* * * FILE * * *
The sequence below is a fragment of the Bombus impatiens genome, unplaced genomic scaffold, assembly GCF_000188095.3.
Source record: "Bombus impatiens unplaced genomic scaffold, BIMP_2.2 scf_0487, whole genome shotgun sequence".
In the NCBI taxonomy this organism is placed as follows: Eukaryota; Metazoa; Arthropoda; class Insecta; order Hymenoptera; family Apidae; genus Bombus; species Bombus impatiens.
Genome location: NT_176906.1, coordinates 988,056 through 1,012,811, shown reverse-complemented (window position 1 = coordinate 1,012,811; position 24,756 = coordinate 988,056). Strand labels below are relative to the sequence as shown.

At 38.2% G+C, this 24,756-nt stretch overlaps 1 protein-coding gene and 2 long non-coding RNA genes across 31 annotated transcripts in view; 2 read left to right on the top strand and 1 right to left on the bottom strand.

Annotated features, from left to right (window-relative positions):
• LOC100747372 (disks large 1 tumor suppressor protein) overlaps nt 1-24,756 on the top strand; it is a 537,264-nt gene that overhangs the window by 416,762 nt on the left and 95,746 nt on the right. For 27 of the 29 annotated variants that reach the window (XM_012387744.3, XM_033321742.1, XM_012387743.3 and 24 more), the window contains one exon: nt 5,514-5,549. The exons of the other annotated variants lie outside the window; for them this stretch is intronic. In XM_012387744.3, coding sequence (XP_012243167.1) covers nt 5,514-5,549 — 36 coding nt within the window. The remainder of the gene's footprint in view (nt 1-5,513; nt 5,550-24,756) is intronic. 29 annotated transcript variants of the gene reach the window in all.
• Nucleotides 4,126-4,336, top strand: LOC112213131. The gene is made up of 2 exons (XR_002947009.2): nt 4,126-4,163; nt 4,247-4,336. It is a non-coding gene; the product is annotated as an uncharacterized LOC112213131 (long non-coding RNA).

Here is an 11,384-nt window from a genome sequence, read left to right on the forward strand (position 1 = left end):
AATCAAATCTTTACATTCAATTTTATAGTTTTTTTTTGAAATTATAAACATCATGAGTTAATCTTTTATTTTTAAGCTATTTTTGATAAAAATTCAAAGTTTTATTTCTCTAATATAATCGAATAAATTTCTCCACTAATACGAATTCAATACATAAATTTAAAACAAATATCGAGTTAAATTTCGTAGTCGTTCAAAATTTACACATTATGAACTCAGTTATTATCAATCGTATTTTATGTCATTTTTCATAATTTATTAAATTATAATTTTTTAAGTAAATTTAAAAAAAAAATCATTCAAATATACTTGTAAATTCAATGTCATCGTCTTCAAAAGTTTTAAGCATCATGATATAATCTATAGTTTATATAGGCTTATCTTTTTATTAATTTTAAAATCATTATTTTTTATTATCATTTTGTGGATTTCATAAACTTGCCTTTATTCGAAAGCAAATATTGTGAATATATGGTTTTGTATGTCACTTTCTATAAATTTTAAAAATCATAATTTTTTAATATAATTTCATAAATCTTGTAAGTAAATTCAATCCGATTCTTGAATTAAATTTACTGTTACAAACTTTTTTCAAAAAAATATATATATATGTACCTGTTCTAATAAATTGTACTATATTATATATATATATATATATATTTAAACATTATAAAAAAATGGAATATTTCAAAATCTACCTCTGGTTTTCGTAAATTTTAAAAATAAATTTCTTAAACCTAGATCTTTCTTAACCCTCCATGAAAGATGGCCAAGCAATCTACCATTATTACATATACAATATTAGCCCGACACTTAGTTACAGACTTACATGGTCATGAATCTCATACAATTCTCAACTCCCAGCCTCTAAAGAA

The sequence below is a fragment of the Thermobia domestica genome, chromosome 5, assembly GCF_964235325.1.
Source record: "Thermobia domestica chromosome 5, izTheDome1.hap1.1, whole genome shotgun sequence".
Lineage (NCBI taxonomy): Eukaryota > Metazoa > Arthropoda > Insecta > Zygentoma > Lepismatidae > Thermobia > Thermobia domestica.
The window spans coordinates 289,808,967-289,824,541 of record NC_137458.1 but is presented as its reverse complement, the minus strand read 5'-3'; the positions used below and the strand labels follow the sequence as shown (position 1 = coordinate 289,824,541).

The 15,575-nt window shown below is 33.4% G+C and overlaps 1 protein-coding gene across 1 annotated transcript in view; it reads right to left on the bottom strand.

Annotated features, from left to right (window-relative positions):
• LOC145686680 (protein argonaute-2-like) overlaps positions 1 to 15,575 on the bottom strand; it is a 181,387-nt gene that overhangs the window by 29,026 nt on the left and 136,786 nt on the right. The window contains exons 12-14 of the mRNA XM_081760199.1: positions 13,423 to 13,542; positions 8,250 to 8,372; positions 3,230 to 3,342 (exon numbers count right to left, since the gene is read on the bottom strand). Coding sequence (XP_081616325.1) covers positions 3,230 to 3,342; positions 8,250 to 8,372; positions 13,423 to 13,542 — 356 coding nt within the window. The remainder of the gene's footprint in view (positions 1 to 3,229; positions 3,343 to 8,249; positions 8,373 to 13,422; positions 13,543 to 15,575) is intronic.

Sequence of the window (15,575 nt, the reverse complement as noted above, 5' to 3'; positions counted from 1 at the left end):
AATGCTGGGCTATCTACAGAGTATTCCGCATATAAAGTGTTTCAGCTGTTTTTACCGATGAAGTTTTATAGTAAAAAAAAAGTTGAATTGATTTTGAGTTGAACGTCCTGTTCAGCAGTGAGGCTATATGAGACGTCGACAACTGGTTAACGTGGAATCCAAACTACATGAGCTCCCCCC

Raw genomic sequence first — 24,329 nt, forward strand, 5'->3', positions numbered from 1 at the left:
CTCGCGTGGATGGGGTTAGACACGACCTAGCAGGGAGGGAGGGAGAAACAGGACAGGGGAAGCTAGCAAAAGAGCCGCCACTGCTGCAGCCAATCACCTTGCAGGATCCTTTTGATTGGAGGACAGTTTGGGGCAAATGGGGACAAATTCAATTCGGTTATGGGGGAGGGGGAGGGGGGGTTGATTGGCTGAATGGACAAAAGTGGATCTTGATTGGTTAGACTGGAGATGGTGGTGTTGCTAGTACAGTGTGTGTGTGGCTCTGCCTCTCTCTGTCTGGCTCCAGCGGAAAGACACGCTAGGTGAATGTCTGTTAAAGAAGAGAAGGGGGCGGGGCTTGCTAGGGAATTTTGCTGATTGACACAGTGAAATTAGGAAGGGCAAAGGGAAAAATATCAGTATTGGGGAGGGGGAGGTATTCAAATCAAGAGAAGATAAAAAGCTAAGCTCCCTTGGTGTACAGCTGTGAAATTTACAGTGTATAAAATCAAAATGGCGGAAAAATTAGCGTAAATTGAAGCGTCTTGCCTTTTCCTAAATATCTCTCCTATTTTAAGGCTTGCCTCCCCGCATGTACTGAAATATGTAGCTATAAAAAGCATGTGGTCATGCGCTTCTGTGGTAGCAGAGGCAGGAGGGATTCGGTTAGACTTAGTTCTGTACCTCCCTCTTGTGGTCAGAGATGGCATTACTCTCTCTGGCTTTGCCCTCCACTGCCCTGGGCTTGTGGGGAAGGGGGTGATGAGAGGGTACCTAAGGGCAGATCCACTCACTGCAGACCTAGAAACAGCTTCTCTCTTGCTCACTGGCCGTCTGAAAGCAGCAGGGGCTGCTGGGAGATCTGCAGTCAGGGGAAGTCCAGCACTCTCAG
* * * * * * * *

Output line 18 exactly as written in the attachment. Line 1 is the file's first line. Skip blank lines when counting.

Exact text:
Sequence of the window (15,575 nt, the reverse complement as noted above, 5' to 3'; positions counted from 1 at the left end):